Creamy Baked Potato Pancakes

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Baked potato pancakes (also called latkes) are a traditional Yiddish dish served on Chanukah. While it has a deep religious significance among the Jews, and is also considered a meal staple in Central and Eastern European countries.

However, these savory, crispy pancakes are now enjoyed by people from all cultures and countries—because it is delicious, easy to prepare, and made of very simple and affordable ingredients.

Baked potato pancakes use the typical ingredients found in any savory vegetable pancake: onion, eggs, and flour. However, modern potato pancakes can have numerous variations, including optional ingredients and different sauces to serve it with.

In this article, we’ll share the basic recipe and then give suggestions on how to switch things up based on your personal tastes, dietary needs, or even the available ingredients in your refrigerator.

Baked Potato Pancakes Recipe

How to make baked potato pancakes

This dish is one of the best things to prepare on a budget, because the ingredients are cheap and easy to find.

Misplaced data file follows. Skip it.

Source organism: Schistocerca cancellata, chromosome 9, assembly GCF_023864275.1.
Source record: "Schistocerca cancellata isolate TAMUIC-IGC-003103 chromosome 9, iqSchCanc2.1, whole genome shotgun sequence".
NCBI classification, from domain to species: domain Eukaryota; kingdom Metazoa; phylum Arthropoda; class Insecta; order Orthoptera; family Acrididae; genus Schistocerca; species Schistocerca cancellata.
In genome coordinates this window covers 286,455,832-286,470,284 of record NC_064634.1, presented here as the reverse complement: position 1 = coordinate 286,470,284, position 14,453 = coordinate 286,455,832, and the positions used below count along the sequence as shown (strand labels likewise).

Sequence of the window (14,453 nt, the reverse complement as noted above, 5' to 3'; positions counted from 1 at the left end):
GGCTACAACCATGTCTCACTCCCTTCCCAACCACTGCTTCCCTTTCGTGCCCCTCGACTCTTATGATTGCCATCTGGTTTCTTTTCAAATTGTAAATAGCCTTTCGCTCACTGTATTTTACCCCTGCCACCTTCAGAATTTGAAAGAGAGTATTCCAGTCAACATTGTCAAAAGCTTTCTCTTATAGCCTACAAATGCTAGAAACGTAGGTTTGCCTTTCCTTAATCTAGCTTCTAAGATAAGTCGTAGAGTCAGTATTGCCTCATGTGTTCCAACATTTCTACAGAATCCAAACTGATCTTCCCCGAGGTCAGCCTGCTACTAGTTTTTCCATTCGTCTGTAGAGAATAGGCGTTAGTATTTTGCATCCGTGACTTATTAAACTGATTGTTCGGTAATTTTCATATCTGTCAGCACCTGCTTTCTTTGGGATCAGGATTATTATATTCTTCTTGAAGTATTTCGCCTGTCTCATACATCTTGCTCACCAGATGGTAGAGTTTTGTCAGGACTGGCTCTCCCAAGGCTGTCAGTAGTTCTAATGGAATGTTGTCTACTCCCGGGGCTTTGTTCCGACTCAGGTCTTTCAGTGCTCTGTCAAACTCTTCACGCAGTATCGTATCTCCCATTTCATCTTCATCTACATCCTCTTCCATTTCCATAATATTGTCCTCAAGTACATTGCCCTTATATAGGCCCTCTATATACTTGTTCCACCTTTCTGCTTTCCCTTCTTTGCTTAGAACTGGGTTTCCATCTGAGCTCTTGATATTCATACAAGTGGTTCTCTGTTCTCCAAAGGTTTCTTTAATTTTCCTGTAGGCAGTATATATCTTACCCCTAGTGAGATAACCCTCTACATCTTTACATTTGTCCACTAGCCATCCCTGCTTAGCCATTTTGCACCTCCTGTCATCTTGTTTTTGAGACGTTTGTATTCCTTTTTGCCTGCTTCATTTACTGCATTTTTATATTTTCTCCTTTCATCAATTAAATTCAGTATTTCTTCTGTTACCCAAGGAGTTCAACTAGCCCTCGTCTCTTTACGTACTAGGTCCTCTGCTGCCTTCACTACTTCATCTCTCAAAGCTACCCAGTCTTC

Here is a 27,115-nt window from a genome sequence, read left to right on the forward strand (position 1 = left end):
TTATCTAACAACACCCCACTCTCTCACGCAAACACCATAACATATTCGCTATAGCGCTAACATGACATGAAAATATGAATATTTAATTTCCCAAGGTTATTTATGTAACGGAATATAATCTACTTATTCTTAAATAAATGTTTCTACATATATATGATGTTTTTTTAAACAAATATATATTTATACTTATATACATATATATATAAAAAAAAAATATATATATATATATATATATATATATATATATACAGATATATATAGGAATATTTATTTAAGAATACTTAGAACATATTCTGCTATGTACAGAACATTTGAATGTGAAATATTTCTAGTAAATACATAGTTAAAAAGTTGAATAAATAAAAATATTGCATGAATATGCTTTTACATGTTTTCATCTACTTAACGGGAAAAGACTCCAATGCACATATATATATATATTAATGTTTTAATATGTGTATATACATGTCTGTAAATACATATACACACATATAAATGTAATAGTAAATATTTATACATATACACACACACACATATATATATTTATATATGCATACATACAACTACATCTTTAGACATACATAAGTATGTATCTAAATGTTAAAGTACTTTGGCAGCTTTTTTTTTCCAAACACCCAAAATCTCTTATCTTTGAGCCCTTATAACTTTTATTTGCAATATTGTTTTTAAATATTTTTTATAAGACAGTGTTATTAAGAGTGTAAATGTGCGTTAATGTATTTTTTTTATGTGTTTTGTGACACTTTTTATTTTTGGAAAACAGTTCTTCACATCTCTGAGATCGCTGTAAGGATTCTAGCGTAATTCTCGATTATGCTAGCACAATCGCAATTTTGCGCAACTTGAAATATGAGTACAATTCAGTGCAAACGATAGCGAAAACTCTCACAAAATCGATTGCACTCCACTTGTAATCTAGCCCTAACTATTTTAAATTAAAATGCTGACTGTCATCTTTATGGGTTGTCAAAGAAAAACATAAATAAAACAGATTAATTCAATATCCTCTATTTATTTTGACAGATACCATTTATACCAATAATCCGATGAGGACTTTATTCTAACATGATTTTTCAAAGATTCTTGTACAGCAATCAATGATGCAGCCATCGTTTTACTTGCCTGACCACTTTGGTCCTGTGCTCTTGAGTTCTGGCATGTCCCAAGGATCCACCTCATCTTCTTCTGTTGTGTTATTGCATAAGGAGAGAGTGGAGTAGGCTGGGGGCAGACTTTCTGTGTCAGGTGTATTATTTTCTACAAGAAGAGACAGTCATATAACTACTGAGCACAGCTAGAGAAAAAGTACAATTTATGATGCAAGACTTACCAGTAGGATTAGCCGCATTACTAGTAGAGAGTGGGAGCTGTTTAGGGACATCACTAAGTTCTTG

• Potatoes. Any potato variety will do in a pinch, but since it’s the main ingredient of the dish the final result will depend on what you use. Ideally, use starchy or mealy potato varieties like the Russet, since it releases less moisture during cooking and will lead to a crispier pancake. The second-best choice is an all-purpose potato like Yukon Gold.
  • Onions. Using fresh onions add flavor and crunch, and more “heft” to the mixture that helps keep the pancake from falling apart.  
  • Egg. This acts as a binder, so the pancakes hold their shape. If you’re on a dairy-free diet, just add more flour.
  • Flour or starch. Traditionally, you will need flour, but you can substitute with potato starch if you’re on a gluten-free diet, or just like a stronger potato flavor.
  • Salt and pepper. You can adjust the amount according to taste, but most people like adding a generous amount of pepper.
  • Oil. Since you need to keep the pan hot, use an oil that has a high smoke point like canola, or any vegetable oil. Do not use extra virgin olive oil, which is really more suitable for salads than